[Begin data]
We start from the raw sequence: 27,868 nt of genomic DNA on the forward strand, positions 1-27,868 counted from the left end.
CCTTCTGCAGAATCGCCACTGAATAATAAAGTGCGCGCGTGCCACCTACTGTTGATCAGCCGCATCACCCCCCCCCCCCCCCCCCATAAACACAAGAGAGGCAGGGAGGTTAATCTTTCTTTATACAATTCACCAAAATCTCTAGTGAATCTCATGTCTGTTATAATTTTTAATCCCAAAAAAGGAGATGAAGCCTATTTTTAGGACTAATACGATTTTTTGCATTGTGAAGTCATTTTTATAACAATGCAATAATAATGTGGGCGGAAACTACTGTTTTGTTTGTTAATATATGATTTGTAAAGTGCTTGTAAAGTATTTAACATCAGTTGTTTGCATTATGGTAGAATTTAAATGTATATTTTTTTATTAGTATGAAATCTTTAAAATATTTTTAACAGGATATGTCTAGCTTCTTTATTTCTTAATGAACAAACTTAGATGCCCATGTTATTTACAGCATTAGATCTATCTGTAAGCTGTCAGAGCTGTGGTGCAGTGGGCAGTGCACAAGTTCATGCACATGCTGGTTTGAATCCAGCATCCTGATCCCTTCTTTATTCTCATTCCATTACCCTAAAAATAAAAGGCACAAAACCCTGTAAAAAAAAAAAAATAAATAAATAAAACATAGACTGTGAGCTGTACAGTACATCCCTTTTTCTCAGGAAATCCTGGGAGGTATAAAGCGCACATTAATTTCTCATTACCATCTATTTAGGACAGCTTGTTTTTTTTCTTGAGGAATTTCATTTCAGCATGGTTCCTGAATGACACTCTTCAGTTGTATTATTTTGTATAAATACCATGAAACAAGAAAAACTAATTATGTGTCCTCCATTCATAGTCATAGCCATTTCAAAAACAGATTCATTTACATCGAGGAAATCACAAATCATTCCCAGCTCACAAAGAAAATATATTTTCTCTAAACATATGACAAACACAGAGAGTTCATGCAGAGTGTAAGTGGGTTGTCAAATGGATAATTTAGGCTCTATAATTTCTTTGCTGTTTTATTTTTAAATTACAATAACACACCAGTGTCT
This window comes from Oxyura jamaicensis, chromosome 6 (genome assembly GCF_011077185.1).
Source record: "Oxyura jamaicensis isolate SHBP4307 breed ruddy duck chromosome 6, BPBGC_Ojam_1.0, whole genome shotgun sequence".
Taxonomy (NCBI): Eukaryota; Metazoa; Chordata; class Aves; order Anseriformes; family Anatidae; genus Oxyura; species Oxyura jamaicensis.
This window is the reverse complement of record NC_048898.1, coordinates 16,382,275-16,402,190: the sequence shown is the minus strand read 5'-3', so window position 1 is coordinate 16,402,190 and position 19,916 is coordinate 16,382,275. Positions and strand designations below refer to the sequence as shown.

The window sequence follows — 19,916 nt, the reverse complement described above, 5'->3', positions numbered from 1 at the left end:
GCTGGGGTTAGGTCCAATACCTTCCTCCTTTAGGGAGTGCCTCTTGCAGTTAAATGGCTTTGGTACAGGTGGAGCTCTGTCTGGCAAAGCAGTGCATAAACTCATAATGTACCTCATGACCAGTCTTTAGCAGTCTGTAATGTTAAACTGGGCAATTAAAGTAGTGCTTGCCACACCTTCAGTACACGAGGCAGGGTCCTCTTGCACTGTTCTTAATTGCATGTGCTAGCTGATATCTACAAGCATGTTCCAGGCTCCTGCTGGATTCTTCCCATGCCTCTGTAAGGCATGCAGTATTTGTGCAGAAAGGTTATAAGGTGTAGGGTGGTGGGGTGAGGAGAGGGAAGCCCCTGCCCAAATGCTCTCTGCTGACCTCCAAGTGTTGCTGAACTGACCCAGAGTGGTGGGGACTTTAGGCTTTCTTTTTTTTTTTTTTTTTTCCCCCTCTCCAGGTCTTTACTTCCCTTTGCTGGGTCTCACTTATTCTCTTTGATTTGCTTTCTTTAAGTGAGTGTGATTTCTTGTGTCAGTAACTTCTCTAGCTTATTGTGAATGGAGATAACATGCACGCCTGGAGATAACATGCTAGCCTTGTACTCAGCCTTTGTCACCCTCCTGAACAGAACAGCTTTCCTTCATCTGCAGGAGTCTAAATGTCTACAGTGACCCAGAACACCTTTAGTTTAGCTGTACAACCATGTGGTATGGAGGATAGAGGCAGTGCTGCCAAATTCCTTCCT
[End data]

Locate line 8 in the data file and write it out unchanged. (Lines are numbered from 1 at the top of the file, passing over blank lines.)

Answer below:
GCTGGGGTTAGGTCCAATACCTTCCTCCTTTAGGGAGTGCCTCTTGCAGTTAAATGGCTTTGGTACAGGTGGAGCTCTGTCTGGCAAAGCAGTGCATAAACTCATAATGTACCTCATGACCAGTCTTTAGCAGTCTGTAATGTTAAACTGGGCAATTAAAGTAGTGCTTGCCACACCTTCAGTACACGAGGCAGGGTCCTCTTGCACTGTTCTTAATTGCATGTGCTAGCTGATATCTACAAGCATGTTCCAGGCTCCTGCTGGATTCTTCCCATGCCTCTGTAAGGCATGCAGTATTTGTGCAGAAAGGTTATAAGGTGTAGGGTGGTGGGGTGAGGAGAGGGAAGCCCCTGCCCAAATGCTCTCTGCTGACCTCCAAGTGTTGCTGAACTGACCCAGAGTGGTGGGGACTTTAGGCTTTCTTTTTTTTTTTTTTTTTTCCCCCTCTCCAGGTCTTTACTTCCCTTTGCTGGGTCTCACTTATTCTCTTTGATTTGCTTTCTTTAAGTGAGTGTGATTTCTTGTGTCAGTAACTTCTCTAGCTTATTGTGAATGGAGATAACATGCACGCCTGGAGATAACATGCTAGCCTTGTACTCAGCCTTTGTCACCCTCCTGAACAGAACAGCTTTCCTTCATCTGCAGGAGTCTAAATGTCTACAGTGACCCAGAACACCTTTAGTTTAGCTGTACAACCATGTGGTATGGAGGATAGAGGCAGTGCTGCCAAATTCCTTCCT